The Supreme Court, throwing a key antitrust question to Congress, yesterday unaniamously ruled that companies convicted of price fixing cannot force other conspirators to help pay damages.

In an unanimous decision written by Chief Justice Warren Burger, the court upheld lower court rulings that denied the efforts of a Texas concrete company to force other companies to share the penalty. The Justice Department's Antitrust Division also opposed the petition, arguing that permitting the sharing of antitrust penalties would undermine the government's effectiveness in prosecuting price-fixing laws.

Burger, in noting that there is no "right to contribution," also wrote that the court is not ruling on the complex policy questions involved in the contribution issue. "Rather, we recognize that, regardless of the merits of the conflicting arguements, this is a matter for Congress, not the courts, to resolve," Burger wrote.

The case stems from a 1973 federal grand jury indictment of Texas Industries Inc. and three other companies, who ultimately pleaded no contest to criminal charges of fixing the price of concrete in the New Orleans area.

Federal antitrust law, however, permits private concerns to sue for triple damages rising from a price-fixing conspiracy. In 1975, the Wilson P. Abraham Construction Corp. sued Texas Industries. Texas Industries then sued the three other companies, Jimco Inc., Radcliff Materials Inc. and OKC Dredging Inc. in order to seek their contribution to any damage penalties resulting from the private case.

The Supreme Court upheld the lower court opinions denying Texas Industries' contention. "We are unable to discern any basis in federal statutory or common law that allows federal courts to fashion the relief urged by the petitioner," the Supreme Court concluded.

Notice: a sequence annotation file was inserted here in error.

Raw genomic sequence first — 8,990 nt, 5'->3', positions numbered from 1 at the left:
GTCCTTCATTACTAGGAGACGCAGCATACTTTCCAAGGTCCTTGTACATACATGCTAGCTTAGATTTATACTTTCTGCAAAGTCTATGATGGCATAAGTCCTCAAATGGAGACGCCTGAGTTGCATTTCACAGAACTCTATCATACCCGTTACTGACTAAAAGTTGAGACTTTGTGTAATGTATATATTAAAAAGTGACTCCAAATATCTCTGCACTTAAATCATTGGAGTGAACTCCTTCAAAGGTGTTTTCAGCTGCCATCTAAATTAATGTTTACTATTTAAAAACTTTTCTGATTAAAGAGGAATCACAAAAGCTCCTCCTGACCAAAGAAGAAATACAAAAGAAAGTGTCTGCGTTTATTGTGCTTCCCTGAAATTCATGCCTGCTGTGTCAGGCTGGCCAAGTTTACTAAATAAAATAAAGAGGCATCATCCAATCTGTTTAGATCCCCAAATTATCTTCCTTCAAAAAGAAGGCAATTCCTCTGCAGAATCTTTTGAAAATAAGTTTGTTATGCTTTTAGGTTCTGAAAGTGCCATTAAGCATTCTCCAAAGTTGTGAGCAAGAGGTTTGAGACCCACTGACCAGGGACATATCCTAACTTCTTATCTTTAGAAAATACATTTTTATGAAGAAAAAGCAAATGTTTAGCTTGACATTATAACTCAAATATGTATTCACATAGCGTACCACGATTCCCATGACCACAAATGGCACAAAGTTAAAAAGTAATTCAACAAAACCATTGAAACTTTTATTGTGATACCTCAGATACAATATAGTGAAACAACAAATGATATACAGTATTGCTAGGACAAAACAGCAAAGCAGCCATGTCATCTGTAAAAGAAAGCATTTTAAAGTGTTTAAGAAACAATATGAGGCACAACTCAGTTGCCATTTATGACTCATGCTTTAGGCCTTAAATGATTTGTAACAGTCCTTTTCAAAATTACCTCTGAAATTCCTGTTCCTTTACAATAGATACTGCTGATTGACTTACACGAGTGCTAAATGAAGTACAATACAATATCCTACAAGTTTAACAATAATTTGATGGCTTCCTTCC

The issue argued the plaintiffs in the case is essentially one of judicial equity, a position the Supreme Court said "has a certain appeal." But the court also said these arguements "presuppose a legislative intent."

Further, the court rejected the argument that decisions on contribution belong in the courts, hand in hand with decisions on the merits of a particular case.

"Contribution among antitrust wrongdoers does not involve the duties of the federal government, the distribution of powers in our federal system, or matters necessarily subject to federal control even in the absence of statutory authority," the court wrote.

The decision comes as Congress is considering legislation that would allow an antitrust defendant ordered to pay more than a proportionate share of damages to recover damages from co-conspirators.

Meanwhile, the legal fraternity is deeply divided over the issue, as are the appeals courts. Former Attorney General Griffin Bell, for instance, endorsed contribution legislation before the Senate Judiciary Committee, saying the issue should not be decided on a case-by-case basis. On the other hand, the Justice Department and some private attorneys vehemently oppose the legislation.